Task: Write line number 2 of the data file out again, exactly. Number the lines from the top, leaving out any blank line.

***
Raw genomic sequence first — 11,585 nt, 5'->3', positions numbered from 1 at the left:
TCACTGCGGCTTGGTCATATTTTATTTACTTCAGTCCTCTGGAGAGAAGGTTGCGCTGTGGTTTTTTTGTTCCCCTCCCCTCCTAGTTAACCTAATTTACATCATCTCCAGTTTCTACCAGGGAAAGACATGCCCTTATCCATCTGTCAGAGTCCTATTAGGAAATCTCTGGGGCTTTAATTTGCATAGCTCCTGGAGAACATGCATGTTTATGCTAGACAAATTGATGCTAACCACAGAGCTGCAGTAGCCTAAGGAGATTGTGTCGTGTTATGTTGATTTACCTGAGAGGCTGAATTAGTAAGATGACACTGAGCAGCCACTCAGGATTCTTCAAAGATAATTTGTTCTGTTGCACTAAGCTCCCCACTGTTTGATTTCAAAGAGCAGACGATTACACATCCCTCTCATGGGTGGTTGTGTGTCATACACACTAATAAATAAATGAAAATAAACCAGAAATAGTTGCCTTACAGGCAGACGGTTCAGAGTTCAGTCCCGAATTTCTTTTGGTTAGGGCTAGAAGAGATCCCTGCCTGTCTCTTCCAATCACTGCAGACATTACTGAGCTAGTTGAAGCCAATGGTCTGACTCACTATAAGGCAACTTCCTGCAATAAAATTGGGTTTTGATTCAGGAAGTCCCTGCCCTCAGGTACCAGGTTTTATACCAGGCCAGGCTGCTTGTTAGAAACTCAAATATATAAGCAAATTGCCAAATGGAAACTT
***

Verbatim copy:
TCACTGCGGCTTGGTCATATTTTATTTACTTCAGTCCTCTGGAGAGAAGGTTGCGCTGTGGTTTTTTTGTTCCCCTCCCCTCCTAGTTAACCTAATTTACATCATCTCCAGTTTCTACCAGGGAAAGACATGCCCTTATCCATCTGTCAGAGTCCTATTAGGAAATCTCTGGGGCTTTAATTTGCATAGCTCCTGGAGAACATGCATGTTTATGCTAGACAAATTGATGCTAACCACAGAGCTGCAGTAGCCTAAGGAGATTGTGTCGTGTTATGTTGATTTACCTGAGAGGCTGAATTAGTAAGATGACACTGAGCAGCCACTCAGGATTCTTCAAAGATAATTTGTTCTGTTGCACTAAGCTCCCCACTGTTTGATTTCAAAGAGCAGACGATTACACATCCCTCTCATGGGTGGTTGTGTGTCATACACACTAATAAATAAATGAAAATAAACCAGAAATAGTTGCCTTACAGGCAGACGGTTCAGAGTTCAGTCCCGAATTTCTTTTGGTTAGGGCTAGAAGAGATCCCTGCCTGTCTCTTCCAATCACTGCAGACATTACTGAGCTAGTTGAAGCCAATGGTCTGACTCACTATAAGGCAACTTCCTGCAATAAAATTGGGTTTTGATTCAGGAAGTCCCTGCCCTCAGGTACCAGGTTTTATACCAGGCCAGGCTGCTTGTTAGAAACTCAAATATATAAGCAAATTGCCAAATGGAAACTT